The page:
A new study identifies the most damaging invasive non-native species likely to arrive in the Antarctic Peninsula region over the next decade.
The work by an international research team, led by the UK Centre for Ecology & Hydrology (UKCEH) and the British Antarctic Survey (BAS), will inform measures to prevent and mitigate future invasions. Of the 103 species considered in detail, 13 were identified as most likely to arrive in the Antarctic Peninsula region from other parts of the world and potentially have a devastating impact on the fragile polar biological communities in marine and terrestrial Antarctic habitats.
Marine invertebrates such as mussels and crabs are top of the list of invasive species expected to arrive over the next decade, though button weed and mites were also identified as imminent threats. Mussels, for example, can survive in polar waters and spread easily, threatening marine life on the seabed; their water filtering alters the marine food chain and also the chemistry of the water around them
The research was overseen by Professor Helen Roy, a UKCEH ecologist who is also co-chair of a major global assessment into invasive non-native species by IPBES (the Intergovernmental Science-Policy Platform on Biodiversity and Ecosystem Services).
The study was part of a wider UK government-funded research programme predicting the threat from invasive non-native species that includes all the UK Overseas Territories. The researchers analysed hundreds of academic papers, reports and databases to find the species most likely to invade the Antarctic Peninsula.
Dr Kevin Hughes of BAS, lead author of the study, which has been published in Global Change Biology, says: “The Antarctic Peninsula region is by far the busiest and most visited part of Antarctica due to growing tourism and scientific research activities.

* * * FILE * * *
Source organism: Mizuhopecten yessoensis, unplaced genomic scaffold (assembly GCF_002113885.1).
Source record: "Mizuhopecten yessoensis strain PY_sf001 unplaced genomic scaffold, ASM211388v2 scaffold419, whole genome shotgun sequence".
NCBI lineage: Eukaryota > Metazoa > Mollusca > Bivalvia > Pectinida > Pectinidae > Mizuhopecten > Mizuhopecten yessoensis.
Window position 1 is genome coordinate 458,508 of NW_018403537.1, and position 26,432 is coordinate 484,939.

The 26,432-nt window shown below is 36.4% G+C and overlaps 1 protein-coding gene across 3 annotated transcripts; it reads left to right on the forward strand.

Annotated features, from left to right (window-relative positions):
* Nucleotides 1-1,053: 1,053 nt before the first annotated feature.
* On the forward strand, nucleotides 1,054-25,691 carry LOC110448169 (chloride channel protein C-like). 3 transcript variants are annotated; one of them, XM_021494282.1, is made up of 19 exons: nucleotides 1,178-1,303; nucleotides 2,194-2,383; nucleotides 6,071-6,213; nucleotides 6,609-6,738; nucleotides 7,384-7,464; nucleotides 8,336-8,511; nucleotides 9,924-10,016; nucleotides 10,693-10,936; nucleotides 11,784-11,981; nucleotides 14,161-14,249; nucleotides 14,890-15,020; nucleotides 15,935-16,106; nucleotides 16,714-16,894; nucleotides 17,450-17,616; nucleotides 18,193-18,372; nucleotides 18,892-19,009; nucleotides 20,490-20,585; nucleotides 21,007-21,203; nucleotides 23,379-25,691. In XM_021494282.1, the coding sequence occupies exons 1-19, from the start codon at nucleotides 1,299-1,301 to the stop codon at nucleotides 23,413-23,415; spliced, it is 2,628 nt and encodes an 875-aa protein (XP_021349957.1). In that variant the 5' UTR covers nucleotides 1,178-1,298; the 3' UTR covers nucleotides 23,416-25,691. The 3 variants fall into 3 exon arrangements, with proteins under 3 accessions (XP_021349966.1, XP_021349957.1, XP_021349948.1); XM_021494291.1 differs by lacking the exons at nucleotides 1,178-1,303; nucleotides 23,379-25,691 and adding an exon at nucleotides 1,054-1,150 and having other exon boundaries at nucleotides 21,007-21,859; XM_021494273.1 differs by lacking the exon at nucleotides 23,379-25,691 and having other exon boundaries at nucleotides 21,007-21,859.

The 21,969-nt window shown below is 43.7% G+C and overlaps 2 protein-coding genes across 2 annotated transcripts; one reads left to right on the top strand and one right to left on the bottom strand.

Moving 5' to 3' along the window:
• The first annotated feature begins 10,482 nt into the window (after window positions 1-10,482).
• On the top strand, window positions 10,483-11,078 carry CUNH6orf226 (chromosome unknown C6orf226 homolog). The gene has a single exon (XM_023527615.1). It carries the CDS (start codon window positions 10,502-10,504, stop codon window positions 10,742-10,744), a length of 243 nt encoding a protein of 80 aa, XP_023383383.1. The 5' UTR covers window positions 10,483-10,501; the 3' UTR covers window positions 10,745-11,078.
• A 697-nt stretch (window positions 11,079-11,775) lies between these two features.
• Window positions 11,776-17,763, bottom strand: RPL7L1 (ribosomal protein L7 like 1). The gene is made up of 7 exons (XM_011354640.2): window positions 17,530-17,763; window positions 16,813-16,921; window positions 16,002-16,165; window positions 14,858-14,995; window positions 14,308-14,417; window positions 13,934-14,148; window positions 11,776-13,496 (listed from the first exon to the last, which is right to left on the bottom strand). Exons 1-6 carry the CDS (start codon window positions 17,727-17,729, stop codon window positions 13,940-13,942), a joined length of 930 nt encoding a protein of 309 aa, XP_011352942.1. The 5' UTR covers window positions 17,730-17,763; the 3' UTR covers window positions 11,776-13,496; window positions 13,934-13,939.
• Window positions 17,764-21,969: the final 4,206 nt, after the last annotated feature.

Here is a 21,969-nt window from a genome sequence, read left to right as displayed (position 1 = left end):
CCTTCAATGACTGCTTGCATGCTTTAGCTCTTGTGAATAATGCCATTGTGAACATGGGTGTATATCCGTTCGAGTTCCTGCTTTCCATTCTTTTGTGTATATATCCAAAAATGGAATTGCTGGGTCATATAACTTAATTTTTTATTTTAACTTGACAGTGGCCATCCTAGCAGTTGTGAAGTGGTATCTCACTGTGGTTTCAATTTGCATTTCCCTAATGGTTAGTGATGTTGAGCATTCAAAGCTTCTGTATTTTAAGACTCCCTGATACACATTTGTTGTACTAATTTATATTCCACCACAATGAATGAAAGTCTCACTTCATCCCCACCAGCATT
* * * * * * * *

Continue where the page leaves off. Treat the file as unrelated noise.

“Non-native species can be transported to Antarctica by many different means. Visitors can carry seeds and non-sterile soil attached to their clothing and footwear. Imported cargo, vehicles and fresh food supplies can hide species, including insects, plants and even rats and mice. Marine species present a particular problem as they can be transported to Antarctica attached to ship hulls. They can be very difficult to remove once established.”
Some non-native species have already established themselves near research stations and visitor sites. Eradication of them is possible but has proven difficult and costly.
While some of the sub-Antarctic islands such as Marion Island and South Georgia have already been invaded by rats, mice or other vertebrates, this is less likely to happen in the Antarctic Peninsula soon.
Professor Roy says: “We think the conditions in the Antarctic Peninsula region will remain too extreme to allow rodents to colonise outside. However, rats and mice could survive by hiding within research station buildings, so everyone needs to remain vigilant for droppings and gnaw marks.
“It is critical to ensure that comprehensive biosecurity checks are implemented by all visitors coming to the area to prevent invasive non-native species getting to Antarctica in the first place. Only then will we be able to reduce the risks and protect the amazing, but vulnerable Antarctic ecological communities from the threat of invasive non-native species.”
Professor Roy was one of five scientists affiliated to UKCEH who were involved in the study, along with Oliver Pescott, Jodey Peyton, Katharine Turvey and Ian Winfield. In all, there were 33 researchers from Argentina, Austria, Belgium, Cyprus, Ireland, Italy, Spain, the UK (including its Overseas Territories of the British Antarctic Territory, Falkland Islands, South Georgia, the South Sandwich Islands and Tristan da Cunha) and the USA.
The research into predicting invasive non-native species in UK Overseas Territories was funded by the Foreign and Commonwealth Office Conflict, Security and Stabilisation Fund through the GB Non-Native Species Secretariat.
Kevin A. Hughes et al. 2019. Invasive non-native species likely to threaten biodiversity and ecosystems in the Antarctic Peninsula region. Global Change Biology. DOI: 10.1111/gcb.14938
Invasive alien (non-native) species were identified in the landmark IPBES Global Assessment Report 2019 as one of the top five causes of negative change in nature around the world. IPBES (the Intergovernmental Science-Policy Platform on Biodiversity and Ecosystem Services) is an independent body that provides policymakers with objective scientific assessments about the planet’s biodiversity.